AD 3

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Millennium: 1st millennium
AD 3 in various calendars
Gregorian calendar AD 3
Ab urbe condita 756
Assyrian calendar 4753
Balinese saka calendar N/A
Bengali calendar −590
Berber calendar 953
Buddhist calendar 547
Burmese calendar −635
Byzantine calendar 5511–5512
Chinese calendar 壬戌(Water Dog)
2699 or 2639
    — to —
癸亥年 (Water Pig)
2700 or 2640
Coptic calendar −281 – −280
Discordian calendar 1169
Ethiopian calendar −5 – −4
Hebrew calendar 3763–3764
Hindu calendars
 - Vikram Samvat 59–60
 - Shaka Samvat N/A
 - Kali Yuga 3103–3104
Holocene calendar 10003
Iranian calendar 619 BP – 618 BP
Islamic calendar 638 BH – 637 BH
Javanese calendar N/A
Julian calendar AD 3
Korean calendar 2336
Minguo calendar 1909 before ROC
Nanakshahi calendar −1465
Seleucid era 314/315 AG
Thai solar calendar 545–546
Tibetan calendar 阳水狗年
(male Water-Dog)
129 or −252 or −1024
    — to —
(female Water-Pig)
130 or −251 or −1023

AD 3 (III) was a common year starting on Monday or Tuesday (link will display the full calendar) of the Julian calendar (the sources differ, see leap year error for further information) and a common year starting on Monday of the Proleptic Julian calendar. At the time it was known as the Year of the Consulship of Lamia and Servilius (or, less frequently, year 756 Ab urbe condita). The denomination "AD 3" for this year has been used since the early medieval period when the Anno Domini calendar era became the prevalent method in Europe for naming years.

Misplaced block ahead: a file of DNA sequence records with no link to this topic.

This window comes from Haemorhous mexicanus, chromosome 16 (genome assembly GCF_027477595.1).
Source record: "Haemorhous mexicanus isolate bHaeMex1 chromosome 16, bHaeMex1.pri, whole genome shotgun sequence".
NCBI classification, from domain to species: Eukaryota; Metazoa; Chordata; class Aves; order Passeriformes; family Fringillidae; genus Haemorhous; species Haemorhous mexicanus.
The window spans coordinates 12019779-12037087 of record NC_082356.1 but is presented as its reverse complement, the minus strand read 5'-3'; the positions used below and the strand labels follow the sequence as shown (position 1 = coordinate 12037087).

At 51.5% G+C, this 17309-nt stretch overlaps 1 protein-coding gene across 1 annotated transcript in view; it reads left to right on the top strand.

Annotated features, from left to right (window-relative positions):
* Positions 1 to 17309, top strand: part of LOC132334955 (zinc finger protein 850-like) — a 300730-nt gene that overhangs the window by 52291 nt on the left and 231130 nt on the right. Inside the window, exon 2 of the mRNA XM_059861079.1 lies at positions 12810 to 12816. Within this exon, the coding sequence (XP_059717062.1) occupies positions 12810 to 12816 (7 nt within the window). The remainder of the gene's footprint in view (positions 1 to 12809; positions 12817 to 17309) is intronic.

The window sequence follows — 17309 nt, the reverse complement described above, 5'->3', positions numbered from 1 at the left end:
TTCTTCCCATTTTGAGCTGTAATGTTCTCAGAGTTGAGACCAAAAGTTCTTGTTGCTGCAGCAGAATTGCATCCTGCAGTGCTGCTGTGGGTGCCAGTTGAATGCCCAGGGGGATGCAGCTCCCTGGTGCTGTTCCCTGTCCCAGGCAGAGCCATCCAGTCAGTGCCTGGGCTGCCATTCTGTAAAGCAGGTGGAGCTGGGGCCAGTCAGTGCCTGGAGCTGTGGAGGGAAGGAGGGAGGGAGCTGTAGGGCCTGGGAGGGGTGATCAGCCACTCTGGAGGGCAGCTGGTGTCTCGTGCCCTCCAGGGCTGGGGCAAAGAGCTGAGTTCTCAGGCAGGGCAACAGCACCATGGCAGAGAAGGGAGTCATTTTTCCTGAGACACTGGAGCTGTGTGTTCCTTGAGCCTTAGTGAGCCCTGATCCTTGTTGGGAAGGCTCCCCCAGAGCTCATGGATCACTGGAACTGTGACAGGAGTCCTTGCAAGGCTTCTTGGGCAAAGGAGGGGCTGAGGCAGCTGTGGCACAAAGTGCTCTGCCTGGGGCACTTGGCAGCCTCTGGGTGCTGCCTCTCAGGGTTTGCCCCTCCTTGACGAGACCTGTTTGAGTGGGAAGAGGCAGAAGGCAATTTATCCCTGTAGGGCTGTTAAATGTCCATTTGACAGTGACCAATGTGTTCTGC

By place[edit]

Roman Empire[edit]


East Asia[edit]

  • King Yuri of Goguryeo moves the capital from Jolbon Fortress to Gungnae City.
  • Wang Mang foils a plot by his son, Wang Yu, his brother-in-law, Lu Kuan, and the Wei clan to oust him from the regent's position. Wang Yu and Lu Kuan are killed in the purge that follows.



See also[edit]